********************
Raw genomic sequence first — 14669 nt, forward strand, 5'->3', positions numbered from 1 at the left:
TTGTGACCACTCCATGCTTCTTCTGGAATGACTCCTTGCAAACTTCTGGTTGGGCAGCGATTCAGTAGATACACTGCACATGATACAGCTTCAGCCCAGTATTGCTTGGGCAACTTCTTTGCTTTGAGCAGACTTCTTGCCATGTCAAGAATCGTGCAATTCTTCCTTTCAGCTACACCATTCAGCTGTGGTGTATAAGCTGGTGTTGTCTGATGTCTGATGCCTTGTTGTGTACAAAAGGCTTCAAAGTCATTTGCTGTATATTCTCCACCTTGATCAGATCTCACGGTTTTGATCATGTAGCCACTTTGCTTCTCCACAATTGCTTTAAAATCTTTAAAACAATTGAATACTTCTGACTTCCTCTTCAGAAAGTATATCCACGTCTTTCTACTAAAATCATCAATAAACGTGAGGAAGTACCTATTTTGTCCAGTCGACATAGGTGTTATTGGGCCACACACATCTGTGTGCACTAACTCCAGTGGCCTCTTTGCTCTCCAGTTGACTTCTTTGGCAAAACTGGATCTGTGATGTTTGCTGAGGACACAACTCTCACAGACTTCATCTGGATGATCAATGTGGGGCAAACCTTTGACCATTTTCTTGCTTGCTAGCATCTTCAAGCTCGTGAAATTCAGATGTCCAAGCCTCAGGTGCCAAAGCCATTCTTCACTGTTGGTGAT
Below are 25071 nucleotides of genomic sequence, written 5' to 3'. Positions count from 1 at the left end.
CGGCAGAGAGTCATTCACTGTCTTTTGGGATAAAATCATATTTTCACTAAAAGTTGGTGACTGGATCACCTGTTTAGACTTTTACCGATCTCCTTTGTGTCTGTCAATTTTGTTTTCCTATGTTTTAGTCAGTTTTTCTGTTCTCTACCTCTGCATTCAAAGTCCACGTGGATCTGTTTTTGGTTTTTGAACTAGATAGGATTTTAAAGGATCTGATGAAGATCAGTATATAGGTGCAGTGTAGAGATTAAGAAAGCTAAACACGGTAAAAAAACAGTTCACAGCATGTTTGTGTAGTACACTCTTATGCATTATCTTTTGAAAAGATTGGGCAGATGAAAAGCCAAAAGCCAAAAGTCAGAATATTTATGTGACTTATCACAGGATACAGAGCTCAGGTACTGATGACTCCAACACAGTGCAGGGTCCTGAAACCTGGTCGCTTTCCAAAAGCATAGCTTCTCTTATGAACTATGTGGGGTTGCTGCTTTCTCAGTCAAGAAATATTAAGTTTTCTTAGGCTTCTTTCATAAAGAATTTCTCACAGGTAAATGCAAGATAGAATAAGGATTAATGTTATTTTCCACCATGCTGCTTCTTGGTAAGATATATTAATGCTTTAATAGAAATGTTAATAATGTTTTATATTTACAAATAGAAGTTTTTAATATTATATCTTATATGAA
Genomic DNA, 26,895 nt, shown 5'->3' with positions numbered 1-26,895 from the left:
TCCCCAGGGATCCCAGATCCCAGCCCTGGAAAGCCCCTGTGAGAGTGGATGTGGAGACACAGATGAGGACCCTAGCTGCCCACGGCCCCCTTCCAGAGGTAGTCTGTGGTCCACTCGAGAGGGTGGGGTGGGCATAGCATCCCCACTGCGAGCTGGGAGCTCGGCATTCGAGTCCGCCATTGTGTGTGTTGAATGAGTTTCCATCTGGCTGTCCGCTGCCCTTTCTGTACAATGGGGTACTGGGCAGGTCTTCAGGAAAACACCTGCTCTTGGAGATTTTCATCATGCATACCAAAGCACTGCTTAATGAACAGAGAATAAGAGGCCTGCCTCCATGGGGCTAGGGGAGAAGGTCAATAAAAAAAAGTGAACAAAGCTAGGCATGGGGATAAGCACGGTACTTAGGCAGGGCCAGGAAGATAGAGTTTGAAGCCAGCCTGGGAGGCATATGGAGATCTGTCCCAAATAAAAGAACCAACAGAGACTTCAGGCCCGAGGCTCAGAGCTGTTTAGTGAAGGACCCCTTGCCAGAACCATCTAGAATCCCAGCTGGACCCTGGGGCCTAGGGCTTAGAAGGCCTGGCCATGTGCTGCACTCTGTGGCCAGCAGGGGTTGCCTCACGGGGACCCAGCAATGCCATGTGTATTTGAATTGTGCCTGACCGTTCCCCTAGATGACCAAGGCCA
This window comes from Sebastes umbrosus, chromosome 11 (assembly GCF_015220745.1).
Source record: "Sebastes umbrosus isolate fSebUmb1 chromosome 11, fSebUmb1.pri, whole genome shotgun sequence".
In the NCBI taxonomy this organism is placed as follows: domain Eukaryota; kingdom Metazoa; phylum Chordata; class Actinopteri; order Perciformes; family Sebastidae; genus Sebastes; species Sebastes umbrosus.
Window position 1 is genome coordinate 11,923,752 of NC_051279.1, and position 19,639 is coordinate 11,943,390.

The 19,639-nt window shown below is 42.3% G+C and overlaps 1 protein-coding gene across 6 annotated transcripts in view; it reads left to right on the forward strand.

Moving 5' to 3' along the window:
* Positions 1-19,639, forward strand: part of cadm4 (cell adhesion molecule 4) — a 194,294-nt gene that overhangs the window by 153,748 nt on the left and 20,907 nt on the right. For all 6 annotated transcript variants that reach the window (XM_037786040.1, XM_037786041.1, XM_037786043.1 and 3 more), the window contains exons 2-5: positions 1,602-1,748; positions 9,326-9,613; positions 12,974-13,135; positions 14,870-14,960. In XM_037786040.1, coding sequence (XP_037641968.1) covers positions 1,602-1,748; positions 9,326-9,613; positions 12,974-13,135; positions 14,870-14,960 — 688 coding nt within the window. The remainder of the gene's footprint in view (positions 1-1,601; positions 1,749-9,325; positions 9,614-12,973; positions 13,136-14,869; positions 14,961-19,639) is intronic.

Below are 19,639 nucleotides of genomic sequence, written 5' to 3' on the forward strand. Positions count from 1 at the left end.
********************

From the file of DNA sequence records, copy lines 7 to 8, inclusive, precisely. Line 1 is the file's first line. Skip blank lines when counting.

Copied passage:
This window comes from Sebastes umbrosus, chromosome 11 (assembly GCF_015220745.1).
Source record: "Sebastes umbrosus isolate fSebUmb1 chromosome 11, fSebUmb1.pri, whole genome shotgun sequence".